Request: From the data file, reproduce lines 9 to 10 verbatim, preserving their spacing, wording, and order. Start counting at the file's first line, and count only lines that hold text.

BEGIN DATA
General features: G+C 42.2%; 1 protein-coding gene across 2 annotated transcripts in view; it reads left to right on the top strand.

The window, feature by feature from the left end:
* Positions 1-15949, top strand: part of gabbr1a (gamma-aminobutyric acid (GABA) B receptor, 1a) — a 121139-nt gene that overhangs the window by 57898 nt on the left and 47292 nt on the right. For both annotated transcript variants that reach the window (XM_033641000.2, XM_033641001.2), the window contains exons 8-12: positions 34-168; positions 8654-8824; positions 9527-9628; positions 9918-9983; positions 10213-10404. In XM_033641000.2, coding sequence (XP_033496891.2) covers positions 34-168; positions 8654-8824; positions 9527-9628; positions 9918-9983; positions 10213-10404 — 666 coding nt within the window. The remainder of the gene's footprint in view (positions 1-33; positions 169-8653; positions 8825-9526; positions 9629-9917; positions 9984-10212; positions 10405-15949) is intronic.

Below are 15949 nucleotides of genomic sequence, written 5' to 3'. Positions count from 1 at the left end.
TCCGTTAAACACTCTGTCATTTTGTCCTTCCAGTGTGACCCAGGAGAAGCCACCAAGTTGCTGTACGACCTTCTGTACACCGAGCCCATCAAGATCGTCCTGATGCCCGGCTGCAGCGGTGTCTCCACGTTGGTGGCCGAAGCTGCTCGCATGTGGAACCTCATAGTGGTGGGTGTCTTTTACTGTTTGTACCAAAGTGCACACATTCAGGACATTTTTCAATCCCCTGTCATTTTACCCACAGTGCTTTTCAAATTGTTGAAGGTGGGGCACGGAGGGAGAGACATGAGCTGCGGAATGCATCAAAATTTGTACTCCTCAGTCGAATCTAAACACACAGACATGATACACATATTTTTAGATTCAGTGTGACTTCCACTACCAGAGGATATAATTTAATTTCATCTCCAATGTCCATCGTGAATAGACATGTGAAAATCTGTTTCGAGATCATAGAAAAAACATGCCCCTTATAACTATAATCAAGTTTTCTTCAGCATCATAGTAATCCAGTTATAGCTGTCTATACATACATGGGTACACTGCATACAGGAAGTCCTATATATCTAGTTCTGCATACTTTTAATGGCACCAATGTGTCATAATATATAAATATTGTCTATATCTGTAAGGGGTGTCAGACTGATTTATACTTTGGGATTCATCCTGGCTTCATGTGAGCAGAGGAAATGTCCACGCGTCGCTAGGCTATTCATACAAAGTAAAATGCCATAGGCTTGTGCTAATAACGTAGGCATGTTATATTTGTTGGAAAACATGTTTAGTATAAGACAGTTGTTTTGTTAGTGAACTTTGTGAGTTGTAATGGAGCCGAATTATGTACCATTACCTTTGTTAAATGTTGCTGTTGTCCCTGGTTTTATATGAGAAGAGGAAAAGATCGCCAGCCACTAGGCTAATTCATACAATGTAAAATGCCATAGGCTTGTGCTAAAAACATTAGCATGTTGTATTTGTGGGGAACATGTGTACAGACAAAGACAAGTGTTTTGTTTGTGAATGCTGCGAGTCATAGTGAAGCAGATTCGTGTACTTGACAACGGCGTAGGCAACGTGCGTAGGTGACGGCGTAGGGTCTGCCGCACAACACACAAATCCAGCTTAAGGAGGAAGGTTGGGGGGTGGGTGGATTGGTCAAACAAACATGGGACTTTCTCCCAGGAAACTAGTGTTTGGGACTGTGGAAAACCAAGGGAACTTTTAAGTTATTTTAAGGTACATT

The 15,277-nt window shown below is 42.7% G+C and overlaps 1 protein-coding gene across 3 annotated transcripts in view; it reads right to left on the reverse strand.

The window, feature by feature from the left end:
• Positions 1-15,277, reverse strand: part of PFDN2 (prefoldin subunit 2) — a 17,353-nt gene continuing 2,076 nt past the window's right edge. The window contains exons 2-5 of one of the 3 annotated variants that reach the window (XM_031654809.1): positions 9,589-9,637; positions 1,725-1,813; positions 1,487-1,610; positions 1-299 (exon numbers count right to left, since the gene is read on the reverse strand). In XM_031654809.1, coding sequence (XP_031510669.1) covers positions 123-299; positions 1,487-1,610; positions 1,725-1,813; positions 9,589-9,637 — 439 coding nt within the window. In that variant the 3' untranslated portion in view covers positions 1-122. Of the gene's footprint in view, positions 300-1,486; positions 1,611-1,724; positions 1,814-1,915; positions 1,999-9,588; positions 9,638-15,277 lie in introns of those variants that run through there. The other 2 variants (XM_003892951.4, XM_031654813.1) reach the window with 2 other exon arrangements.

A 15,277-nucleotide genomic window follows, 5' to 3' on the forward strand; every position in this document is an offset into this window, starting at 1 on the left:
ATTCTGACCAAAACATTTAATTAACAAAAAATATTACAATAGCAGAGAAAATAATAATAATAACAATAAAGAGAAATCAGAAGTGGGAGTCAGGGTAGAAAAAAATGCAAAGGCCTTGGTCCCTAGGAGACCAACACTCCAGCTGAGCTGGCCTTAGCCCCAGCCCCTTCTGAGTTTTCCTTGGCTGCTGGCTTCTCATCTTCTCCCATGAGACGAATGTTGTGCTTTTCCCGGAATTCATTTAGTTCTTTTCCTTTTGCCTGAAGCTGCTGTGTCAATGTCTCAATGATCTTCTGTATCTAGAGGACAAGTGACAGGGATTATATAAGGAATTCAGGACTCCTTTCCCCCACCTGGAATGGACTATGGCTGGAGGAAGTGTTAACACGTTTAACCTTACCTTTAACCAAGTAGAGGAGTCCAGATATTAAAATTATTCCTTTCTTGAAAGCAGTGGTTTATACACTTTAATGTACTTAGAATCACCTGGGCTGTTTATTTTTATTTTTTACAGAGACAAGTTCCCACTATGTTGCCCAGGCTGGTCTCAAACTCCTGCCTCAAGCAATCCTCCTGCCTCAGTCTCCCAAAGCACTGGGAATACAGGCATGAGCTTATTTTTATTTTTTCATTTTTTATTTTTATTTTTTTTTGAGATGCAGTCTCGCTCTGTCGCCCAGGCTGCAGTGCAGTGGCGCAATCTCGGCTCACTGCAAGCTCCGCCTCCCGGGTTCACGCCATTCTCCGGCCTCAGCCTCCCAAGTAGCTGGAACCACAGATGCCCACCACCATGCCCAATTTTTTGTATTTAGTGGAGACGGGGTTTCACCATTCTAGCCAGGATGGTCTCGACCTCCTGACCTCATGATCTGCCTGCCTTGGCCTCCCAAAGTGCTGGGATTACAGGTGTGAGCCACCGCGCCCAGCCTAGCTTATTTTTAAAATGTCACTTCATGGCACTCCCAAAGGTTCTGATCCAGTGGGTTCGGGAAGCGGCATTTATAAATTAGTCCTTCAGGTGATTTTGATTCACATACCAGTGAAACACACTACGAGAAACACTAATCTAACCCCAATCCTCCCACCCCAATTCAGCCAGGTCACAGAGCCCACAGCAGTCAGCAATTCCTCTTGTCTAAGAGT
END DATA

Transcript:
A 15,277-nucleotide genomic window follows, 5' to 3' on the forward strand; every position in this document is an offset into this window, starting at 1 on the left:
ATTCTGACCAAAACATTTAATTAACAAAAAATATTACAATAGCAGAGAAAATAATAATAATAACAATAAAGAGAAATCAGAAGTGGGAGTCAGGGTAGAAAAAAATGCAAAGGCCTTGGTCCCTAGGAGACCAACACTCCAGCTGAGCTGGCCTTAGCCCCAGCCCCTTCTGAGTTTTCCTTGGCTGCTGGCTTCTCATCTTCTCCCATGAGACGAATGTTGTGCTTTTCCCGGAATTCATTTAGTTCTTTTCCTTTTGCCTGAAGCTGCTGTGTCAATGTCTCAATGATCTTCTGTATCTAGAGGACAAGTGACAGGGATTATATAAGGAATTCAGGACTCCTTTCCCCCACCTGGAATGGACTATGGCTGGAGGAAGTGTTAACACGTTTAACCTTACCTTTAACCAAGTAGAGGAGTCCAGATATTAAAATTATTCCTTTCTTGAAAGCAGTGGTTTATACACTTTAATGTACTTAGAATCACCTGGGCTGTTTATTTTTATTTTTTACAGAGACAAGTTCCCACTATGTTGCCCAGGCTGGTCTCAAACTCCTGCCTCAAGCAATCCTCCTGCCTCAGTCTCCCAAAGCACTGGGAATACAGGCATGAGCTTATTTTTATTTTTTCATTTTTTATTTTTATTTTTTTTTGAGATGCAGTCTCGCTCTGTCGCCCAGGCTGCAGTGCAGTGGCGCAATCTCGGCTCACTGCAAGCTCCGCCTCCCGGGTTCACGCCATTCTCCGGCCTCAGCCTCCCAAGTAGCTGGAACCACAGATGCCCACCACCATGCCCAATTTTTTGTATTTAGTGGAGACGGGGTTTCACCATTCTAGCCAGGATGGTCTCGACCTCCTGACCTCATGATCTGCCTGCCTTGGCCTCCCAAAGTGCTGGGATTACAGGTGTGAGCCACCGCGCCCAGCCTAGCTTATTTTTAAAATGTCACTTCATGGCACTCCCAAAGGTTCTGATCCAGTGGGTTCGGGAAGCGGCATTTATAAATTAGTCCTTCAGGTGATTTTGATTCACATACCAGTGAAACACACTACGAGAAACACTAATCTAACCCCAATCCTCCCACCCCAATTCAGCCAGGTCACAGAGCCCACAGCAGTCAGCAATTCCTCTTGTCTAAGAGT